The present invention is a circuit simplification of the second and third switch configuration and the control logic therefore in a Manchester carry chain. The CMOS realization of the simplified circuit comprises first and second P-type field effect transistors (FET's) having their drain-source conduction paths serially connected between a relatively positive supply potential and the bit carryout bus. Third and fourth N-type FET's have their drain-source conduction paths serially connected between the bit carryout bus and relatively negative supply potential. The control electrodes of the first and third FET's are connected for applying one of the addend bits (Ak) thereto and the control electrodes of the second and fourth transistors are connected for applying the augend bit (Bk). This arrangement replaces a NAND gate and a NOR gate with one P and one N-type transistor effecting a savings in parts, power dissipation and signal propagation time.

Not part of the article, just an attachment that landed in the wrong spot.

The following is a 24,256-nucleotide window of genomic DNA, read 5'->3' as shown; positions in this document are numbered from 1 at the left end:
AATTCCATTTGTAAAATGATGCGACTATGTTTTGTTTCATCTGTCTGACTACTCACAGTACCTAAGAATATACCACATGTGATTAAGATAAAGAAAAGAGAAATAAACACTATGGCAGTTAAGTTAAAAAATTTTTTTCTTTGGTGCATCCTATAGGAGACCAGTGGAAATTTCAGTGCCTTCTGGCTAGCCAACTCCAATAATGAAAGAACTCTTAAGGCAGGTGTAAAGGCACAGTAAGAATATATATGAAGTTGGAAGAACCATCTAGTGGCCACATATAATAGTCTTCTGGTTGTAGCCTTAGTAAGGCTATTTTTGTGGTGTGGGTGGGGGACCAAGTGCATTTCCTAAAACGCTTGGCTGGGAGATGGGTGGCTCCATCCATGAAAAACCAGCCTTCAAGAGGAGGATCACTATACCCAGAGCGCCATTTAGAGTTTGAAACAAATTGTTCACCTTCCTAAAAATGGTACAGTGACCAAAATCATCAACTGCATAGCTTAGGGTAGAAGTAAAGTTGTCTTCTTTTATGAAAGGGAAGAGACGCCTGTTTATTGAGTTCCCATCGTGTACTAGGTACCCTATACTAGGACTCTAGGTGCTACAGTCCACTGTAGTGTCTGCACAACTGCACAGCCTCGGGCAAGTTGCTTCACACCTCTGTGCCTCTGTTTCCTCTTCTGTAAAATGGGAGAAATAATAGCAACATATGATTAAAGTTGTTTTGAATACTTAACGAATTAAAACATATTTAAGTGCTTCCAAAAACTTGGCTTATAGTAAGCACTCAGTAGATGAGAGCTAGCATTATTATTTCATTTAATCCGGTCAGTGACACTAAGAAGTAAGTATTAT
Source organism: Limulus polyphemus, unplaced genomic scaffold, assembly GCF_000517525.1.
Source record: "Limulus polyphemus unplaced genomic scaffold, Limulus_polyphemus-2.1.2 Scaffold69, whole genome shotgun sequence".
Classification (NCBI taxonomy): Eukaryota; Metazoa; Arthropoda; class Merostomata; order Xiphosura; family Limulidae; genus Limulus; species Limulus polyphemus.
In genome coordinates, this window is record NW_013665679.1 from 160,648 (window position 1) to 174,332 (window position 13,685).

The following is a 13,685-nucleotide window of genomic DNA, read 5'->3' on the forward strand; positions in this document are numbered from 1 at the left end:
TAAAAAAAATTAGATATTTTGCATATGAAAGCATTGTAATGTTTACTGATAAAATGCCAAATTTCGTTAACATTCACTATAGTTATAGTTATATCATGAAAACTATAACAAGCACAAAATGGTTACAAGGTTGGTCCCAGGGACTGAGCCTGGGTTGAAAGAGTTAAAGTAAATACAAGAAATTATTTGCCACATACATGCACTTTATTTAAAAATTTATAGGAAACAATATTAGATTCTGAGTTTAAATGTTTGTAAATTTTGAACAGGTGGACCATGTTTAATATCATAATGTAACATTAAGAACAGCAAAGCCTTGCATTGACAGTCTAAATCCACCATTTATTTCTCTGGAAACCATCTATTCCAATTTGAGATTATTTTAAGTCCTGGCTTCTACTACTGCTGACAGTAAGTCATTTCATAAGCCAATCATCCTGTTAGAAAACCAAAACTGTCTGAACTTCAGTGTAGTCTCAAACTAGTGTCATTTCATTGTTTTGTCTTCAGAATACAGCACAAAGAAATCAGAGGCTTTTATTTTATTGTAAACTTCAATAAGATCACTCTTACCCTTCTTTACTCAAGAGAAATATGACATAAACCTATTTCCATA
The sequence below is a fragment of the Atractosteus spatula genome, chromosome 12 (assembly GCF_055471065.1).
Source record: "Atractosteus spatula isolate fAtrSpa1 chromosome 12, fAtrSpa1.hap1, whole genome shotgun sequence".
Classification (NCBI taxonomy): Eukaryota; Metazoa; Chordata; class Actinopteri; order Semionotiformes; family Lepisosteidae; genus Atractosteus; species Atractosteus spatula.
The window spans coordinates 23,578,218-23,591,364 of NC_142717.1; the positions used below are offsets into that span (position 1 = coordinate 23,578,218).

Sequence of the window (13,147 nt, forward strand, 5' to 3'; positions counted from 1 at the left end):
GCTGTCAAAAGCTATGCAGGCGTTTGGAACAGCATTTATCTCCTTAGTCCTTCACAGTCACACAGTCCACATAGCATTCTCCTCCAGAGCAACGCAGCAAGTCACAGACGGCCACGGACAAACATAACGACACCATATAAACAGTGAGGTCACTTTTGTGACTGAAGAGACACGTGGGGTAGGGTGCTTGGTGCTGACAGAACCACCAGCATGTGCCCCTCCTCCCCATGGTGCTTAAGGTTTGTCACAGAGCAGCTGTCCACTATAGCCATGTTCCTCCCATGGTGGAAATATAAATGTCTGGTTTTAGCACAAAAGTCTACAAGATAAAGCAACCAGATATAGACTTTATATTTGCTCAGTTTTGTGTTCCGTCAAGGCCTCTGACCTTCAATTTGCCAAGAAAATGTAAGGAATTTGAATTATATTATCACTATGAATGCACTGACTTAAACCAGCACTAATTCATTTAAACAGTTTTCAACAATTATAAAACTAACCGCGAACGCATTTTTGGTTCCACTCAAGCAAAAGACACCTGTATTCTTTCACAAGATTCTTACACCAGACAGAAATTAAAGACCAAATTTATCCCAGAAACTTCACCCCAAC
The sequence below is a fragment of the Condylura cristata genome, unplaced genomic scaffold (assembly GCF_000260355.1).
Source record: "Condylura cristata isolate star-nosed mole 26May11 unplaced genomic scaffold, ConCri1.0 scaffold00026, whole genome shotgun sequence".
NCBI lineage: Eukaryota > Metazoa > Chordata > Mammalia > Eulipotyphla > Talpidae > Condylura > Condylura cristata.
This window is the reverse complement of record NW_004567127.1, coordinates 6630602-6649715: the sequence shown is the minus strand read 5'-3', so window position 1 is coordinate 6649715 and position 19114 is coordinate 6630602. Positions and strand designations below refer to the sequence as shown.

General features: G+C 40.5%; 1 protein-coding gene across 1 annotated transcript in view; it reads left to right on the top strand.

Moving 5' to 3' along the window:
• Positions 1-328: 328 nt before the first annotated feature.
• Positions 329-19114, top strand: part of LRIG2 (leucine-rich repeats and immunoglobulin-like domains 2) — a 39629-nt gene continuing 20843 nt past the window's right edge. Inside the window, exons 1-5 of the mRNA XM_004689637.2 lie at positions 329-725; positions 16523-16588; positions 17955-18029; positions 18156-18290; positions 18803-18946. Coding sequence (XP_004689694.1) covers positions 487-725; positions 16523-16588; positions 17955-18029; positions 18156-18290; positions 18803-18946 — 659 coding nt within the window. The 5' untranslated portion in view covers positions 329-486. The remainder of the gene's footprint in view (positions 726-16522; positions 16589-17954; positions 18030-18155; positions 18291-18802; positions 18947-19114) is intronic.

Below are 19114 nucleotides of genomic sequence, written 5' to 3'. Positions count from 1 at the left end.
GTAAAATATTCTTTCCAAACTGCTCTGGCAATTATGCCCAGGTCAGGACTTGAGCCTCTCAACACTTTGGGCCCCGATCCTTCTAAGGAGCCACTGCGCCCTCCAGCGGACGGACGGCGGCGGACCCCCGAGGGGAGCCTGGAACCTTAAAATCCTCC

FIG. 1 is a schematic diagram of one full ADDER stage employing a "Manchester Carry Chain";
FIG. 2 is a schematic diagram of a CMOS full ADDER stage embodying the present invention; and
FIG. 3A is a schematic diagram of a full ADDER stage realized with a single conductivity transistor process, e.g., NFET's, and embodying the present invention and
FIG. 3B is a schematic diagram of circuitry which may be substituted in the FIG. 3A circuit.
Referring to FIG. 1, exclusive OR (XOR) gate 12 has first and second input connections arranged for application of the kth significant digit of a binary addend A and the kth significant digit of a binary augend B. The output connection 9 of XOR 12 is the sum 0k of Ak and Bk and is represented by the Boolean equation 0k =Ak ⊕Bk where the symbol ⊕ represents the conventional exclusive OR operation. XOR 12 is generally known as a half adder. A second XOR gate 10 has first and second input connections to connection 9 and the "carry" bit Ck-1 from ADDER circuitry operating on the next most least significant digits of the addend A and augend B. The output Sk of XOR gate 10 is given by the Boolean equation: